Since the IRP decision, the six other applicants — Travel Reservations, Famous Four Media, Radix, Minds + Machines, Donuts and Fegistry — have been arguing that the HTLD application should be thrown out due to the actions of Dirk Krischenowski, a former key executive.
Krischenowski was found by ICANN to have exploited a misconfiguration in its own applicants’ portal to download documents belonging to its competitors that should have been confidential.
But at its August 9 meeting, the ICANN board noted that the timing of the downloads showed that HTLD could not have benefited from the data exposure, and that in any event Krischenowski is no longer involved in the company, and allowed the bid to proceed.
That meant the six other applicants lost the chance to win .hotel at auction and/or make a bunch of cash by losing the auction. They’re not happy about that.
It doesn’t matter that the data breach could not have aided HTLD’s application or its CPE case, they argue, the information revealed could prove a competitive advantage once .hotel goes on sale:
What matters is that the information was accessed with the obvious intent to obtain an unfair advantage over direct competitors. The future registry operator of the .hotel gTLD will compete with other registry operators. In the unlikely event that HTLD were allowed to operate the .hotel gTLD, HTLD would have an unfair advantage over competing registry operators, because of its access to sensitive business information
They also think that HTLD being given .hotel despite having been found “cheating” goes against the spirit of application rules and ICANN’s bylaws.
In that case, the panel suggested that the board should conduct more thorough, meaningful reviews of CPE decisions.
It also found that ICANN staff had been “intimately involved” in the preparation of the Dot Registry CPE decision (though not, it should be noted, in the actual scoring) as drafted by the Economist Intelligence Unit.
The .hotel applicants argue that this decision is incompatible with their own IRP, which they lost in February, where the judges found a greater degree of separation between ICANN and the EIU.
Their own IRP panel was given “incomplete and misleading information” about how closely ICANN and the EIU work together, they argue, bringing the decision into doubt.
The RfR strongly hints that another IRP could be in the offing if ICANN fails to cancel HTLD application.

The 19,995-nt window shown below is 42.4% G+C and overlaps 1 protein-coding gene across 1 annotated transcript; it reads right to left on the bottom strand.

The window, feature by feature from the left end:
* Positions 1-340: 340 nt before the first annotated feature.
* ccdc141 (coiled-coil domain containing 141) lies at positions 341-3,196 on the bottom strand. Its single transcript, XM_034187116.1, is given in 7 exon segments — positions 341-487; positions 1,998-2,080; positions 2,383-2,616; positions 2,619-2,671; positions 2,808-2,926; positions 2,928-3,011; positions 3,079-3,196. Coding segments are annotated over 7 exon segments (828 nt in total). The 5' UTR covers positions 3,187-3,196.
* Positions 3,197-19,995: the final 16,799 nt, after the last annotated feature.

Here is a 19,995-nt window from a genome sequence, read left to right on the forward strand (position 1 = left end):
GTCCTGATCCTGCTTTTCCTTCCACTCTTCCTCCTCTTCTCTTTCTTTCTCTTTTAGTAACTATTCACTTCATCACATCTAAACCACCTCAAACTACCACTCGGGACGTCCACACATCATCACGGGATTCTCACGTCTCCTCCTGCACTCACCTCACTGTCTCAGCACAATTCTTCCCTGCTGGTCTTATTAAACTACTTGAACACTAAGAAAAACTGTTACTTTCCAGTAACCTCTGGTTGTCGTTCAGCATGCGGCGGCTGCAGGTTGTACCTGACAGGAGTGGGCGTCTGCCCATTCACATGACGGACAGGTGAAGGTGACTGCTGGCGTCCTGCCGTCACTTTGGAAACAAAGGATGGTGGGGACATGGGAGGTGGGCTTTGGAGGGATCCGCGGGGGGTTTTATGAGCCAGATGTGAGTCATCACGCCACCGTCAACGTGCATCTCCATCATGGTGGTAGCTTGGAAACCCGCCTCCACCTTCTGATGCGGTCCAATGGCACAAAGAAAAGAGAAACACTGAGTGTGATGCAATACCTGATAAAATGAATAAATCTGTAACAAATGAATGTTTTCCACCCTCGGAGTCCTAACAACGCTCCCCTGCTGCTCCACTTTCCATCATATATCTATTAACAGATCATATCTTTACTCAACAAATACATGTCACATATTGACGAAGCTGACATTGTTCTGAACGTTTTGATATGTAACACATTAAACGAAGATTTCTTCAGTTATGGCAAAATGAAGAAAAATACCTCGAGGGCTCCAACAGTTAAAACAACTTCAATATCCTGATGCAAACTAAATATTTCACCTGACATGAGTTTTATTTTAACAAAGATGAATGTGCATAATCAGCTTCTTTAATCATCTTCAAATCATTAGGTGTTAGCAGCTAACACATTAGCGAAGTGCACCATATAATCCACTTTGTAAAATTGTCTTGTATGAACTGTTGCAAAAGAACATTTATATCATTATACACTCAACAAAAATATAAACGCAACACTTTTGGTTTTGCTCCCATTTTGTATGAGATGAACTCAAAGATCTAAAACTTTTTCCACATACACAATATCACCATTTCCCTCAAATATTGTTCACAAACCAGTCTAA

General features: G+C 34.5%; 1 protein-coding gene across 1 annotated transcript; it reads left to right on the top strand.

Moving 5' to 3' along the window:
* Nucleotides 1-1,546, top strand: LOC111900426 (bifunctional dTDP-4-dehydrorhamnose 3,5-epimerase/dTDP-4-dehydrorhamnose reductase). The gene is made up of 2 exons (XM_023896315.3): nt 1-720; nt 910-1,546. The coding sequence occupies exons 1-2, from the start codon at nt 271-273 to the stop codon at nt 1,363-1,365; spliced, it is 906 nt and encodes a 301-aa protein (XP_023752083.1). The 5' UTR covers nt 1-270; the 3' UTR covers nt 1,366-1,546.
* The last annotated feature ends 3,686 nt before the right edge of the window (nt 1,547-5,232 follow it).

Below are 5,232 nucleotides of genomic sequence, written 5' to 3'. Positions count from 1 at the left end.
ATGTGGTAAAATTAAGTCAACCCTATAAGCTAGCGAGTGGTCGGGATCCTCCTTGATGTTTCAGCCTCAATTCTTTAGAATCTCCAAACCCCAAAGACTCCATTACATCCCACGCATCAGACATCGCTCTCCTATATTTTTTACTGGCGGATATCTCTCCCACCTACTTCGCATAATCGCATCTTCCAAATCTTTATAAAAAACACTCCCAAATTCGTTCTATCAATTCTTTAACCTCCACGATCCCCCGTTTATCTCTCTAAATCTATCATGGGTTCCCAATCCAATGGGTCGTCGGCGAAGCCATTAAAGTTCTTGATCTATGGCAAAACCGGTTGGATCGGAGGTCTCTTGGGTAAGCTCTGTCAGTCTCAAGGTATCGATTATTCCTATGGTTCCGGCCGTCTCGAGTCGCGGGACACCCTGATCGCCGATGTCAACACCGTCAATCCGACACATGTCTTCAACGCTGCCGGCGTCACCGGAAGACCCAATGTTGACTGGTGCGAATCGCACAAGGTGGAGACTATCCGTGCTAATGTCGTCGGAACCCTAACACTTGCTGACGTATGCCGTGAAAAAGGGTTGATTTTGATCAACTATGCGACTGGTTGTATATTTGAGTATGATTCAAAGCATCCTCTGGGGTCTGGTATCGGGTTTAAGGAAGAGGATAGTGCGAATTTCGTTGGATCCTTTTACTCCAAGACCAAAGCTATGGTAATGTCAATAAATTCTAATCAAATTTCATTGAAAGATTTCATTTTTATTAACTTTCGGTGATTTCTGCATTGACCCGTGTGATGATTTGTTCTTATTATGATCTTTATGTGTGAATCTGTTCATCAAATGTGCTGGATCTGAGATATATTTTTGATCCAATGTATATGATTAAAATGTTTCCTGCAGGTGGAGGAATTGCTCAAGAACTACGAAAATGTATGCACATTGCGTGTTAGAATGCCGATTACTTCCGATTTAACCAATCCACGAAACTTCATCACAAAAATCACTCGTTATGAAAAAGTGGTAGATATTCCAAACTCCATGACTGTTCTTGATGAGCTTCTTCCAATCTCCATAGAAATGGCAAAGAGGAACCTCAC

The applicants also want a hearing so they can argue their case in person, and a “substantive review” of the .hotel CPE.
The HTLD application for .hotel is currently “On Hold” while ICANN sorts through the mess.
The community-driven applicant for .gay is attempting to raise hundreds of thousands of dollars via crowd-funding to challenge a series of adverse decisions that look set to lock it out of running the gTLD.
Alongside the fundraising, dotgay LLC has launched an extraordinary broadside at its frustrators, accusing ICANN of “discrimination” and rival applicants of trying to “exploit” the gay community.
The company wants to raise $360,000 via this Generosity.com page, “to challenge decisions that have stalled community efforts for .GAY.”
Although the campaign has been running for 23 days, so far only three people (including a former employee) have donated a total of $110.
Given the vast number of LGBTQIA organizations that have lent their support to dotgay, I can only assume a lack of publicity is to blame for the $359,890 shortfall.
A five-minute video announcing the campaign has been on YouTube since August 3, but at time of writing has only been viewed 100 times.
In the video, embedded below, dotgay says that only it can properly represent the LGBTQIA (Lesbian, Gay, Bisexual, Transgender, Queer, Intersex and Ally) community.
ICANN is dividing the community by accepting the Economist Intelligence Unit’s decision that the company should fail its Community Priority Evaluation (largely because the TQIA are not necessarily “gay”), the video voiceover suggests.
This is an old game that highlights how LGBTQIA continue to be disadvantaged and discriminated against. If .gay is not recognized as a community domain, ICANN will simply auction the namespace to the highest bidder and pocket the proceeds. If ICANN assigns to the right to operate the registry for .gay to a company seeking to exploit it for profit — very possibly without community participation in policy development for the domain, or taking into consideration LGBTQIA interests and concerns — the community will have no assurances .gay will be s safe space on the internet… In the end, ICANN and the three other applicants for the .gay domain have shown no respect for the global gay community’s wishes.
Neither the video not the crowdfunding page specify exactly what the $360,000 would be used for.